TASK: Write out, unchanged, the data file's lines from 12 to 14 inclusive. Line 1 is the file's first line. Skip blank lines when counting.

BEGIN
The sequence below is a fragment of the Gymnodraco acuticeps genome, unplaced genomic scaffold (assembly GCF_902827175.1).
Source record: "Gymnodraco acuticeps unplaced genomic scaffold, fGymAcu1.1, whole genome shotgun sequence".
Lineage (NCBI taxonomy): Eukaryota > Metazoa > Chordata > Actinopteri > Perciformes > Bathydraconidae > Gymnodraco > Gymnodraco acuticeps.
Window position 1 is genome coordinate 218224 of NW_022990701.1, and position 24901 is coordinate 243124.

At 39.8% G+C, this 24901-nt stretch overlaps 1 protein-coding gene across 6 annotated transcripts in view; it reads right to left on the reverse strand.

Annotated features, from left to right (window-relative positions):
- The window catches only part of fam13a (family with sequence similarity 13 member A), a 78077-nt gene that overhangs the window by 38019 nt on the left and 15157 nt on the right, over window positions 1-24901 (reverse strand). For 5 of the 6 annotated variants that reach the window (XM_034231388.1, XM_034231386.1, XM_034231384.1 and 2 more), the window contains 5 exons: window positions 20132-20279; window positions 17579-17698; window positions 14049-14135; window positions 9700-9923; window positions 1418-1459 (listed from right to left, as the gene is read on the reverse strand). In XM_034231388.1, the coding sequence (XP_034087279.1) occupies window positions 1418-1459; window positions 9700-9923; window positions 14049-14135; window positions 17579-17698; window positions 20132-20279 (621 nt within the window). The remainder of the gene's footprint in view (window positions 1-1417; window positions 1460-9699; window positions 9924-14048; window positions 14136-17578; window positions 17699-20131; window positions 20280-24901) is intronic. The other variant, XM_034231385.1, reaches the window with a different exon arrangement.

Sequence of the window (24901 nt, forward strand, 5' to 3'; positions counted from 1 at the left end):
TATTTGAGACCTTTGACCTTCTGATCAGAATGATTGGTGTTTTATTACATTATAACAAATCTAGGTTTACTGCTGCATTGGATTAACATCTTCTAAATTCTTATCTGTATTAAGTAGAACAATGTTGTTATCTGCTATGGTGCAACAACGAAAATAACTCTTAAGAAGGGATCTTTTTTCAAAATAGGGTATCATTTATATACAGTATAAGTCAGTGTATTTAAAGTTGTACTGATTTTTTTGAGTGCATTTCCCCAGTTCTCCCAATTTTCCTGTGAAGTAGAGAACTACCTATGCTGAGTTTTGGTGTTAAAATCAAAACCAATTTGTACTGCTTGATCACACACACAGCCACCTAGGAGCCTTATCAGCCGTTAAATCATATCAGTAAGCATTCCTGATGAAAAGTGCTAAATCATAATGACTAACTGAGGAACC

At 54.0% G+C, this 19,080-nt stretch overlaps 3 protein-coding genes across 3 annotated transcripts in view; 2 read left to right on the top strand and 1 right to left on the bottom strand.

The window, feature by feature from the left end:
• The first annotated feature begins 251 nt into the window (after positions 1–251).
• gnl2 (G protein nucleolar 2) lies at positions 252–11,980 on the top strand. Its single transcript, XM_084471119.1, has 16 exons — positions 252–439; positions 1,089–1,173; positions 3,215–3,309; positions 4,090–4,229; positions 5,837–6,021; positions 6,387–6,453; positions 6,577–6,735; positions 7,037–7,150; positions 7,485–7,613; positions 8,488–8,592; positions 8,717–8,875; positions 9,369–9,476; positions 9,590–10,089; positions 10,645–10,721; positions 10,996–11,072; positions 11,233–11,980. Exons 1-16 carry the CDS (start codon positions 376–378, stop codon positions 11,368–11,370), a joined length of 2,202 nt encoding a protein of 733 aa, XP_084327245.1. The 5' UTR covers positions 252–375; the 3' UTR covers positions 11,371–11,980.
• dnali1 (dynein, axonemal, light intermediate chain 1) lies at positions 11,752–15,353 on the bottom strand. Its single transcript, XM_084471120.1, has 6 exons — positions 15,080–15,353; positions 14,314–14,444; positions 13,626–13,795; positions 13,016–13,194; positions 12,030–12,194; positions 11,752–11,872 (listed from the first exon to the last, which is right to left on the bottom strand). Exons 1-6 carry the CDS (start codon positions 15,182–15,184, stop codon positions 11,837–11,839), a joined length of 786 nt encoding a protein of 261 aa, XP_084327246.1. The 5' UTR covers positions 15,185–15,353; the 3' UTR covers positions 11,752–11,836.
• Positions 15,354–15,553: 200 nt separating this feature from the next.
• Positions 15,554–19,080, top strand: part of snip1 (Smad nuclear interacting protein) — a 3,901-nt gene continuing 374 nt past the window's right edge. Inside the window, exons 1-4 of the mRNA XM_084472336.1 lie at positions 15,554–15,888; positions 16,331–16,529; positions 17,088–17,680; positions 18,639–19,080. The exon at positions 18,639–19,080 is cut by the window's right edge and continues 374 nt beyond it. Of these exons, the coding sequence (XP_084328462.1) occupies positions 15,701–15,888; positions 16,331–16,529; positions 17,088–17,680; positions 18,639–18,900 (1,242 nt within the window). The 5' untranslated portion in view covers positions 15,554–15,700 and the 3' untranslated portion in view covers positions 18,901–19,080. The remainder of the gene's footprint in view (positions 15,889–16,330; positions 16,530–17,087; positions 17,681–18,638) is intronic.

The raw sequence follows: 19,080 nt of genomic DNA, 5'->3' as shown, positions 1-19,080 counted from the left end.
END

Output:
• The first annotated feature begins 251 nt into the window (after positions 1–251).
• gnl2 (G protein nucleolar 2) lies at positions 252–11,980 on the top strand. Its single transcript, XM_084471119.1, has 16 exons — positions 252–439; positions 1,089–1,173; positions 3,215–3,309; positions 4,090–4,229; positions 5,837–6,021; positions 6,387–6,453; positions 6,577–6,735; positions 7,037–7,150; positions 7,485–7,613; positions 8,488–8,592; positions 8,717–8,875; positions 9,369–9,476; positions 9,590–10,089; positions 10,645–10,721; positions 10,996–11,072; positions 11,233–11,980. Exons 1-16 carry the CDS (start codon positions 376–378, stop codon positions 11,368–11,370), a joined length of 2,202 nt encoding a protein of 733 aa, XP_084327245.1. The 5' UTR covers positions 252–375; the 3' UTR covers positions 11,371–11,980.
• dnali1 (dynein, axonemal, light intermediate chain 1) lies at positions 11,752–15,353 on the bottom strand. Its single transcript, XM_084471120.1, has 6 exons — positions 15,080–15,353; positions 14,314–14,444; positions 13,626–13,795; positions 13,016–13,194; positions 12,030–12,194; positions 11,752–11,872 (listed from the first exon to the last, which is right to left on the bottom strand). Exons 1-6 carry the CDS (start codon positions 15,182–15,184, stop codon positions 11,837–11,839), a joined length of 786 nt encoding a protein of 261 aa, XP_084327246.1. The 5' UTR covers positions 15,185–15,353; the 3' UTR covers positions 11,752–11,836.